Friday, 23 January 2015

It's Crohnly Pain

A few days ago, when discussing recent symptoms with my IBD consultant, I found myself describing my abdominal pain as “not unbearable”. I also joked that “well at least I've not been hospitalized yet!”, as if that’s some sort of barometer for how good or bad things are.  He asked me if I've missed any work in the past week or so due to feeling unwell and I said no, then felt deflated; as I knew that now meant he’d be thinking ‘well she can’t be that bad..’. I felt instantly that he would discount the rest of the conversation on those grounds. Whatever I said would now be disappointingly invalid as I’d been ‘well’ enough to attend work.

When relaying our conversation to a friend a few hours later, it lead me to think about how different these type of chats with my doctor are, now that I’m a relatively seasoned professional-patient. My tolerances for pain have definitely changed tenfold since my diagnosis all those years ago, and I’m certainly no longer squeamish at medical terms or photography like I used to be. I previously couldn't so much as watch an episode of Casualty without wincing, now I study pictures of my own colon with the same intensity and interest as I’d study a kitten’s wee adorable tiny face and whiskers.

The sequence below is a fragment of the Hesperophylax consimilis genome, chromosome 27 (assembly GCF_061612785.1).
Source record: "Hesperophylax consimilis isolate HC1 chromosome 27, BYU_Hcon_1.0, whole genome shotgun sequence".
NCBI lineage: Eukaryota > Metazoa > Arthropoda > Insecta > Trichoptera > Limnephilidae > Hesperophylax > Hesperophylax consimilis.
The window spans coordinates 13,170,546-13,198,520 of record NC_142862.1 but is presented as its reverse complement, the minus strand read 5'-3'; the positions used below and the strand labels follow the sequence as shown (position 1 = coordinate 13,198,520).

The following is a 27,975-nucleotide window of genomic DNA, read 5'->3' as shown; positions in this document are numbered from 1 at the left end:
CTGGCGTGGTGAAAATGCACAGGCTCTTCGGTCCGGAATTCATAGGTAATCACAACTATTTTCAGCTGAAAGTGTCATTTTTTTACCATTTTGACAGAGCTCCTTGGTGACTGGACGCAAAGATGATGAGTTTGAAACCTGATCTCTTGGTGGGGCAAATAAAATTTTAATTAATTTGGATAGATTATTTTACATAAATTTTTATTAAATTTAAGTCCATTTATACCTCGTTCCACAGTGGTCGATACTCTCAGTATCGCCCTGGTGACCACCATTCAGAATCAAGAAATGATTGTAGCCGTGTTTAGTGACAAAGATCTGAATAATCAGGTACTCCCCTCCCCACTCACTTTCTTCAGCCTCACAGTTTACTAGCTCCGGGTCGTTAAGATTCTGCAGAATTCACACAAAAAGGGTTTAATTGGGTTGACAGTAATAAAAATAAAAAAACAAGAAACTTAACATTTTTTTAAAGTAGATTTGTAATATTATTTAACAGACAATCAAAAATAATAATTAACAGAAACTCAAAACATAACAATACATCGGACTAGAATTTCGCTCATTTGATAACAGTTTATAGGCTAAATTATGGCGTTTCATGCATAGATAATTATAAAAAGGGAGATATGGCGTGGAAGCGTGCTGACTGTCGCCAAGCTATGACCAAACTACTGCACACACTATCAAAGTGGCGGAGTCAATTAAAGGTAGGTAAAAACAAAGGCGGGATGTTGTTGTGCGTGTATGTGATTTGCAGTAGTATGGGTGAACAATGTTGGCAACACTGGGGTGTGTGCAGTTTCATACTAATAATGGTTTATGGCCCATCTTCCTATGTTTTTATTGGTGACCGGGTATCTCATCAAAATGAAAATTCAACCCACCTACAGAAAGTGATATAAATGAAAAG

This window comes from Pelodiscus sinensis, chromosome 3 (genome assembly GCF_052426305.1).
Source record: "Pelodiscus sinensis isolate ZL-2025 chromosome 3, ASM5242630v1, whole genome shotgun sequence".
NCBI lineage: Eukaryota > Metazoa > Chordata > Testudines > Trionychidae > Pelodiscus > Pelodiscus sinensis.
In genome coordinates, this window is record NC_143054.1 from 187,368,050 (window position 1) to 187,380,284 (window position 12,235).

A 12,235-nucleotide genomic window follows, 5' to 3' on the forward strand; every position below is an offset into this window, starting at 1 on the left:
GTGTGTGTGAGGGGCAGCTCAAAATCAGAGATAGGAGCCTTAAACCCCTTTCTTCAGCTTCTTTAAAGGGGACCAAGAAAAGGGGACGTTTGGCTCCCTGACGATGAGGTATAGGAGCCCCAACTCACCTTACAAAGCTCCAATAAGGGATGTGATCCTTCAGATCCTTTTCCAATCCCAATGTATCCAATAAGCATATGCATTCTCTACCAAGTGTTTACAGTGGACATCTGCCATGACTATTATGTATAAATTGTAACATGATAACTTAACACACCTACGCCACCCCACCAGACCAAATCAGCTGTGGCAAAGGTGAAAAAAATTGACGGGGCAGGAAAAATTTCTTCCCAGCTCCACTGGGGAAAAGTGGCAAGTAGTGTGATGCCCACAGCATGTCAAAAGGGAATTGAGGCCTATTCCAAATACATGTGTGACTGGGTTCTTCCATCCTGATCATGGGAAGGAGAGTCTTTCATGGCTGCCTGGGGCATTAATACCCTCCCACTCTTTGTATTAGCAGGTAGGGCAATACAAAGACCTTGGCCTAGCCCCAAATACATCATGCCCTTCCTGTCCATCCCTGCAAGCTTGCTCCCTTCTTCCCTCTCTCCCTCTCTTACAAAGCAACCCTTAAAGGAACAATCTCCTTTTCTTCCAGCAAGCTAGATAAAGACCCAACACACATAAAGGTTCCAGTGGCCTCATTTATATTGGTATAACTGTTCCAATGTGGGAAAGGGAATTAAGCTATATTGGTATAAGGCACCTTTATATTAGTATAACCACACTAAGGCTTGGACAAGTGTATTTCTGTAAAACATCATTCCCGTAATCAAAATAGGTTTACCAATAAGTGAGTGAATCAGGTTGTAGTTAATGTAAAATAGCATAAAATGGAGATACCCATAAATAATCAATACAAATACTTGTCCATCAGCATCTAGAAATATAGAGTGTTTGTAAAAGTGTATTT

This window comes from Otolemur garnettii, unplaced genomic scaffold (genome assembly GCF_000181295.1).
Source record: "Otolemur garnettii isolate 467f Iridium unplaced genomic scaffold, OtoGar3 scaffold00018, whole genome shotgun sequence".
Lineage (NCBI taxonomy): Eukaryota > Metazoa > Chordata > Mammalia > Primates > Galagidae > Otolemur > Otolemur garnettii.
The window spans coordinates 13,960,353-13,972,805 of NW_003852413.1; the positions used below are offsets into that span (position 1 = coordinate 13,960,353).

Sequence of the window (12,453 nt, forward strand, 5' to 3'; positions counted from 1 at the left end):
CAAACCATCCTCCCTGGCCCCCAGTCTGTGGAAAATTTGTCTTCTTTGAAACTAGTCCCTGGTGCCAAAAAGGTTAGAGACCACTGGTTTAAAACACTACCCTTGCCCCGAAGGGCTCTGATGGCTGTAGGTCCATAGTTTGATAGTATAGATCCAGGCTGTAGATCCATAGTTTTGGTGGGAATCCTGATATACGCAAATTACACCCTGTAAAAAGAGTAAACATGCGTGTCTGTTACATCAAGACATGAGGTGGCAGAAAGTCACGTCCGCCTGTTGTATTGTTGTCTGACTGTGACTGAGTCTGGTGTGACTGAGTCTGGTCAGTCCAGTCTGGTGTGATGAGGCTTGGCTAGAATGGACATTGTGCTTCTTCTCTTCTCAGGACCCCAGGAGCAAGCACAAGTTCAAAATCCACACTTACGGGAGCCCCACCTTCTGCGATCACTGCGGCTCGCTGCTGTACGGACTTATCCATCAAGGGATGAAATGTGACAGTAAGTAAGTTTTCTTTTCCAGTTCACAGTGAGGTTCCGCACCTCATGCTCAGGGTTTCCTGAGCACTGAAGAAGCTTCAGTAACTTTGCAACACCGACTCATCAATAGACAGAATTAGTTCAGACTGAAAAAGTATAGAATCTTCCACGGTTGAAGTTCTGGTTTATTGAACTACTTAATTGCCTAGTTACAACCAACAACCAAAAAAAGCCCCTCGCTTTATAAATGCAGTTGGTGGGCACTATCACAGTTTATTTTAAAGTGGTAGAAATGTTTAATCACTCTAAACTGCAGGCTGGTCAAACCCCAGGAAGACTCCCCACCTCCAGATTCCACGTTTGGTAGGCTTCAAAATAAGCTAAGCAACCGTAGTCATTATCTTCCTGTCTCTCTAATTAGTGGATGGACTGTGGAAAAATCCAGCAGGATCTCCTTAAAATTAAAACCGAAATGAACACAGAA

I began to wonder if there should be a level I set myself in terms of what I should and shouldn't put up with. I suppose I already have one in my own head. An imagined line I can allow my body to cross before I am forced to take action. But what if I’m giving my body too many allowances? What if we all tolerate too much? And what of those who are the opposite and constantly bombard their doctors with every minuscule symptom? Are they wasting time that could be spent with a needier patient? It’s hard to gauge of course, because each patient is different. Everyone has a different pain threshold and everyone knows what they can and can’t handle.

I've fallen into a possibly dangerous habit of becoming more and more used to just sucking up the pain and trying to adapt to life around it. I compare particularly trying periods of pain to my condition pre-surgery, when I was unable to walk or even stand upright due to crippling agony. I remind myself that things aren't that bad so I really shouldn't complain. But what if I am tolerating something I don’t have to tolerate, or something that may well escalate into the same horror I experienced pre-op? I told my consultant about my faux-reassurances; “it’s not anywhere near what it was like before...” and he told me not to compare the two. He advised me that he is interested in treating my symptoms based on how I feel now. So I’m going to try to use my past experience to help educate myself on what might be happening in the present, not to berate myself for having allowed myself to give in to pain. Admitting you are in pain isn't a weakness, its showing the strength to begin to repair your body. 

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